23 C
Byron Shire
February 28, 2021

Tempest of traffic in Byron

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David Morris, Byron Bay

It is hard enough having to contend with the hordes that pour into the Bay now, without the ‘news’ from the chamber of commerce gloating over the numbers and demanding the local governments fix the concomitant traffic problems.

I believe it was, and remains, the opening of the Tugun bypass that facilitated quick access to Byron Bay, making it now like some subtropical Southend or Brighton to the ‘greater London’ represented by Brisbane and the satellite towns of SE Queensland.

The so-called Byron Naturally campaign I suspect has made little difference. I have written before of the paradox of something that emphasises the natural attractions of a place when these suffer under the influx of people and vehicles; and of unbridled development, increase in festivals, etc

There are coastal communities on the far south coast now concerned that they are losing their character owing to so-called Sea Changers. It is a moot point why when some people relocate from the cities to coastal towns, they seem to want these places to become a little piece of a city with all the amenities that the city traditionally offers. Why not simply remain in the city?

There seems to be a relentless drive to make Byron Bay and similar towns into links in a chain of coastal conurbation. As the traffic increases, we have the slaves and worshippers of the motor vehicle beating the drum for bypasses.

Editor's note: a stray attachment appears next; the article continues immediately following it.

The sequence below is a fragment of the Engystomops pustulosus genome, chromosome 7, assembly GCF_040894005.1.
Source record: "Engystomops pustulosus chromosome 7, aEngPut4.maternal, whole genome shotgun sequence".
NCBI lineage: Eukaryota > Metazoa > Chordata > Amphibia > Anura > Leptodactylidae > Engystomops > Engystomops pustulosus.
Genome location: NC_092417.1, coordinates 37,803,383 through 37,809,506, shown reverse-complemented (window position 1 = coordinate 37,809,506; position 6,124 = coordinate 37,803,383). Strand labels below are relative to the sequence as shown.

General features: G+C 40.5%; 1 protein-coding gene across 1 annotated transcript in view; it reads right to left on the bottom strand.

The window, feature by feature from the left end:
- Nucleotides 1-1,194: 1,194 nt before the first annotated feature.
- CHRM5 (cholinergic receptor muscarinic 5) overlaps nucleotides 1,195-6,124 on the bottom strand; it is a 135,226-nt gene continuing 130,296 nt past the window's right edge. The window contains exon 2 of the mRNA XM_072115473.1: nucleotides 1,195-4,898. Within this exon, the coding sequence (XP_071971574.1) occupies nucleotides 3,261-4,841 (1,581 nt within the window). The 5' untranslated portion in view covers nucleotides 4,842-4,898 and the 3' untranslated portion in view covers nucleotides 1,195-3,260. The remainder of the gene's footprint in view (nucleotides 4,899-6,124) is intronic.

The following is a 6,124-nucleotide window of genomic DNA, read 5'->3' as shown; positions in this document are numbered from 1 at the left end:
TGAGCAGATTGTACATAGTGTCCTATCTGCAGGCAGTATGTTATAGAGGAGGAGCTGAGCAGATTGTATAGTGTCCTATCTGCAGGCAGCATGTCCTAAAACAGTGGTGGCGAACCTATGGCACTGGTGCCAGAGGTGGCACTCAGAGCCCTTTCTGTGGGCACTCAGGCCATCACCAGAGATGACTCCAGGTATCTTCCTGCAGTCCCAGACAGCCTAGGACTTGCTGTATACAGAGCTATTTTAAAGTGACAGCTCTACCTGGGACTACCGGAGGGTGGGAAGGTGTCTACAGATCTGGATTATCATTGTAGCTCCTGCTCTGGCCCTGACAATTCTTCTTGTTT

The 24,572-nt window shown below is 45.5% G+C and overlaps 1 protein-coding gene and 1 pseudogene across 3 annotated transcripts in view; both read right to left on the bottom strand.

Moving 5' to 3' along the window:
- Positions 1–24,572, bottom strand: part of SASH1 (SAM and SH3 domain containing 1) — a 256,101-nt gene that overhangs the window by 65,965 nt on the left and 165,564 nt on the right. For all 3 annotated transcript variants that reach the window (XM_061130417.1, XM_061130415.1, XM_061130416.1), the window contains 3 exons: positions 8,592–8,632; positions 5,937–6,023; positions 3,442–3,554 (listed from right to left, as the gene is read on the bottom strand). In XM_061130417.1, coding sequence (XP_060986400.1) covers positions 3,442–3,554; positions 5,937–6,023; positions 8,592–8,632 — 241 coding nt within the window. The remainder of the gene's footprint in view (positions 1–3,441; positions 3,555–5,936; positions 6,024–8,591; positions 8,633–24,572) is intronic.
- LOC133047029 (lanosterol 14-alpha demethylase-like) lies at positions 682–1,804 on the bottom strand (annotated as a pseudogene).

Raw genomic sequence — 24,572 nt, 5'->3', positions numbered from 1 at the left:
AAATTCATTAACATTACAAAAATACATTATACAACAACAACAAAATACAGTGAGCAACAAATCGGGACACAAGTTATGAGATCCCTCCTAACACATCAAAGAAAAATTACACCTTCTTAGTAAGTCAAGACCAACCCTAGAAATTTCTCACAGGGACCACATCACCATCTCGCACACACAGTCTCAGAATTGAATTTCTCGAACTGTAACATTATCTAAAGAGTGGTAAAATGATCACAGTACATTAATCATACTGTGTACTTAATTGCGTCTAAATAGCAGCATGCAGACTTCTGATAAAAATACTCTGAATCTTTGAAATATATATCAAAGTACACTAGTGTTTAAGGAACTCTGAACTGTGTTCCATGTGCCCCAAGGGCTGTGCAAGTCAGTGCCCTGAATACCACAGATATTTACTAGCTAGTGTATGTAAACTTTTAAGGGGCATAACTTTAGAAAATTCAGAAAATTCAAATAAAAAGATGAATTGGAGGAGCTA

We have a bypass; it’s called the highway.

I’ve witnessed bypasses in Britain destroy the quality of life in rural England for some villages. They are noisy; they simply fill up with traffic, which expands like a gas (or the human ego) to fill them. The traffic accelerates, making further problems for pedestrians near them.

I am not claiming that all visitors impact on the town in a detrimental fashion. Obviously many are well-intentioned people who simply want a pleasant visit or holiday. But with these burgeoning numbers the negative aspects increase. Littering and alcohol-fuelled noise, misbehaviour and violence being obvious examples.

Simply being a pedestrian in this town grows increasingly hazardous. The unpredictable movements of vehicles, parking, etc. On the pavements themselves you have to watch your back, as skateboarders and cyclists, oblivious, wheel in their own solipsistic world.

When we have state and federal governments that show little concern for the environment, when money talks, it is hard to be optimistic about the future of the place. And not only here. Concerns spread from the Pilbara to the Barrier Reef.

There is irony that Splendour In The Grass is taken from one of Wordsworth’s nobler lines of poetry. Just as the TV scriptwriters borrowed Sea Change from a beautiful song in Shakespeare’s The Tempest. So in my gloom about the New Byron (which I predicted twenty-odd years ago) I also borrow from the Bard; though I suppose ‘rich and strange’ will mean different things to different people!

Nothing of [her] that doth suffer a sea-change
Into something rich and strange
Sea nymphs hourly ring [her] knell
Ding, dong bell


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2 COMMENTS

  1. What beautiful writing. I read this letter over and over again to bask in the luxury of such language (and looked up the words concomitant and solipsistic).
    Cheers,
    Nikki

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